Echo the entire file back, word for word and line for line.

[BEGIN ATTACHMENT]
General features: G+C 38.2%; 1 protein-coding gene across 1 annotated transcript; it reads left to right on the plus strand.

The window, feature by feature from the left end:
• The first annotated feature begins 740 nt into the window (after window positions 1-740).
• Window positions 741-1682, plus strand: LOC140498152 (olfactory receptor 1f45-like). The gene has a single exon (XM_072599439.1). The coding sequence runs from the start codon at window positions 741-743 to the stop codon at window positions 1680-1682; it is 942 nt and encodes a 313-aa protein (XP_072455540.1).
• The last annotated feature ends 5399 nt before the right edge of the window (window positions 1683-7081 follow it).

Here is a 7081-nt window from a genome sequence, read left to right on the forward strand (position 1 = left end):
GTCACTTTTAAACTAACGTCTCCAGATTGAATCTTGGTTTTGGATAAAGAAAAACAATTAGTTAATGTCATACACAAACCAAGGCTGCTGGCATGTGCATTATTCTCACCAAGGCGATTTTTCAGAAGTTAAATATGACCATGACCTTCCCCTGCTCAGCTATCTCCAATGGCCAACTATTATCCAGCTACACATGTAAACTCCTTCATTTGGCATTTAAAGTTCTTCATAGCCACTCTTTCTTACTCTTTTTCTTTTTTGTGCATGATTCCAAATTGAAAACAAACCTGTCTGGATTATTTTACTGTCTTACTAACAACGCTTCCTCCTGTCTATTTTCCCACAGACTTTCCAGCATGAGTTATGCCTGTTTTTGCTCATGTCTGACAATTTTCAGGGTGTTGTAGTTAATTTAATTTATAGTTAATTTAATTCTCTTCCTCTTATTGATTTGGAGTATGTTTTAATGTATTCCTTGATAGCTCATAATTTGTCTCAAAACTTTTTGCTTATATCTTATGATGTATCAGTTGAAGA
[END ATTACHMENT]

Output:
General features: G+C 38.2%; 1 protein-coding gene across 1 annotated transcript; it reads left to right on the plus strand.

The window, feature by feature from the left end:
• The first annotated feature begins 740 nt into the window (after window positions 1-740).
• Window positions 741-1682, plus strand: LOC140498152 (olfactory receptor 1f45-like). The gene has a single exon (XM_072599439.1). The coding sequence runs from the start codon at window positions 741-743 to the stop codon at window positions 1680-1682; it is 942 nt and encodes a 313-aa protein (XP_072455540.1).
• The last annotated feature ends 5399 nt before the right edge of the window (window positions 1683-7081 follow it).

Here is a 7081-nt window from a genome sequence, read left to right on the forward strand (position 1 = left end):
GTCACTTTTAAACTAACGTCTCCAGATTGAATCTTGGTTTTGGATAAAGAAAAACAATTAGTTAATGTCATACACAAACCAAGGCTGCTGGCATGTGCATTATTCTCACCAAGGCGATTTTTCAGAAGTTAAATATGACCATGACCTTCCCCTGCTCAGCTATCTCCAATGGCCAACTATTATCCAGCTACACATGTAAACTCCTTCATTTGGCATTTAAAGTTCTTCATAGCCACTCTTTCTTACTCTTTTTCTTTTTTGTGCATGATTCCAAATTGAAAACAAACCTGTCTGGATTATTTTACTGTCTTACTAACAACGCTTCCTCCTGTCTATTTTCCCACAGACTTTCCAGCATGAGTTATGCCTGTTTTTGCTCATGTCTGACAATTTTCAGGGTGTTGTAGTTAATTTAATTTATAGTTAATTTAATTCTCTTCCTCTTATTGATTTGGAGTATGTTTTAATGTATTCCTTGATAGCTCATAATTTGTCTCAAAACTTTTTGCTTATATCTTATGATGTATCAGTTGAAGA